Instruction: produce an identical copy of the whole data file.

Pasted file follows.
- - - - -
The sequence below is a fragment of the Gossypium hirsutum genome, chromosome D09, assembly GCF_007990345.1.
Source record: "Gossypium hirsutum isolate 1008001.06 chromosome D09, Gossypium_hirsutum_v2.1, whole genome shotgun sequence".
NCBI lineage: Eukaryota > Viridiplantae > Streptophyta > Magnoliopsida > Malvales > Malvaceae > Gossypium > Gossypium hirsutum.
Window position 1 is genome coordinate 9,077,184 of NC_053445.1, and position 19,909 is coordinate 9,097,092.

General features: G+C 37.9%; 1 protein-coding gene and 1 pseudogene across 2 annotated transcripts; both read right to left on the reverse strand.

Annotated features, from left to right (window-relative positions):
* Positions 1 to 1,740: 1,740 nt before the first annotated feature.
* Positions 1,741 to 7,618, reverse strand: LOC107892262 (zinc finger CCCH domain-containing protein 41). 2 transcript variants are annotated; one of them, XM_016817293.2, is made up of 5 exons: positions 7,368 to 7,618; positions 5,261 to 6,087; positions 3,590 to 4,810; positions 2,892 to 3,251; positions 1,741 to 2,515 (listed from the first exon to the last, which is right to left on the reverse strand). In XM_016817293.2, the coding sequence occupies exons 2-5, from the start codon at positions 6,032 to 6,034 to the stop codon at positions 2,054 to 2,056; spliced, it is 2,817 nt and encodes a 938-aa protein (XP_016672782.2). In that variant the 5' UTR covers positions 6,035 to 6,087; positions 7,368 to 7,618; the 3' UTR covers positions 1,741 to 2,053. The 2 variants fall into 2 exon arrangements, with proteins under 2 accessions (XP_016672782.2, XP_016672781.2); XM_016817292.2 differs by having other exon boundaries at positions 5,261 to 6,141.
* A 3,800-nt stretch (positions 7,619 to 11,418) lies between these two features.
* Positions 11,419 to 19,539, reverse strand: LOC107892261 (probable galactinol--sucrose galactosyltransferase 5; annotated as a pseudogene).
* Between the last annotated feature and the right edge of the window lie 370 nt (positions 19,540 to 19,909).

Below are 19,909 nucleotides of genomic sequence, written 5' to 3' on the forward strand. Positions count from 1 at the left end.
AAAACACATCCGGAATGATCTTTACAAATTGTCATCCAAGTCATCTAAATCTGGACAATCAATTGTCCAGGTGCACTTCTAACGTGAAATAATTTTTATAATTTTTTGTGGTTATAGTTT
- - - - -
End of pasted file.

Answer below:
The sequence below is a fragment of the Gossypium hirsutum genome, chromosome D09, assembly GCF_007990345.1.
Source record: "Gossypium hirsutum isolate 1008001.06 chromosome D09, Gossypium_hirsutum_v2.1, whole genome shotgun sequence".
NCBI lineage: Eukaryota > Viridiplantae > Streptophyta > Magnoliopsida > Malvales > Malvaceae > Gossypium > Gossypium hirsutum.
Window position 1 is genome coordinate 9,077,184 of NC_053445.1, and position 19,909 is coordinate 9,097,092.

General features: G+C 37.9%; 1 protein-coding gene and 1 pseudogene across 2 annotated transcripts; both read right to left on the reverse strand.

Annotated features, from left to right (window-relative positions):
* Positions 1 to 1,740: 1,740 nt before the first annotated feature.
* Positions 1,741 to 7,618, reverse strand: LOC107892262 (zinc finger CCCH domain-containing protein 41). 2 transcript variants are annotated; one of them, XM_016817293.2, is made up of 5 exons: positions 7,368 to 7,618; positions 5,261 to 6,087; positions 3,590 to 4,810; positions 2,892 to 3,251; positions 1,741 to 2,515 (listed from the first exon to the last, which is right to left on the reverse strand). In XM_016817293.2, the coding sequence occupies exons 2-5, from the start codon at positions 6,032 to 6,034 to the stop codon at positions 2,054 to 2,056; spliced, it is 2,817 nt and encodes a 938-aa protein (XP_016672782.2). In that variant the 5' UTR covers positions 6,035 to 6,087; positions 7,368 to 7,618; the 3' UTR covers positions 1,741 to 2,053. The 2 variants fall into 2 exon arrangements, with proteins under 2 accessions (XP_016672782.2, XP_016672781.2); XM_016817292.2 differs by having other exon boundaries at positions 5,261 to 6,141.
* A 3,800-nt stretch (positions 7,619 to 11,418) lies between these two features.
* Positions 11,419 to 19,539, reverse strand: LOC107892261 (probable galactinol--sucrose galactosyltransferase 5; annotated as a pseudogene).
* Between the last annotated feature and the right edge of the window lie 370 nt (positions 19,540 to 19,909).

Below are 19,909 nucleotides of genomic sequence, written 5' to 3' on the forward strand. Positions count from 1 at the left end.
AAAACACATCCGGAATGATCTTTACAAATTGTCATCCAAGTCATCTAAATCTGGACAATCAATTGTCCAGGTGCACTTCTAACGTGAAATAATTTTTATAATTTTTTGTGGTTATAGTTT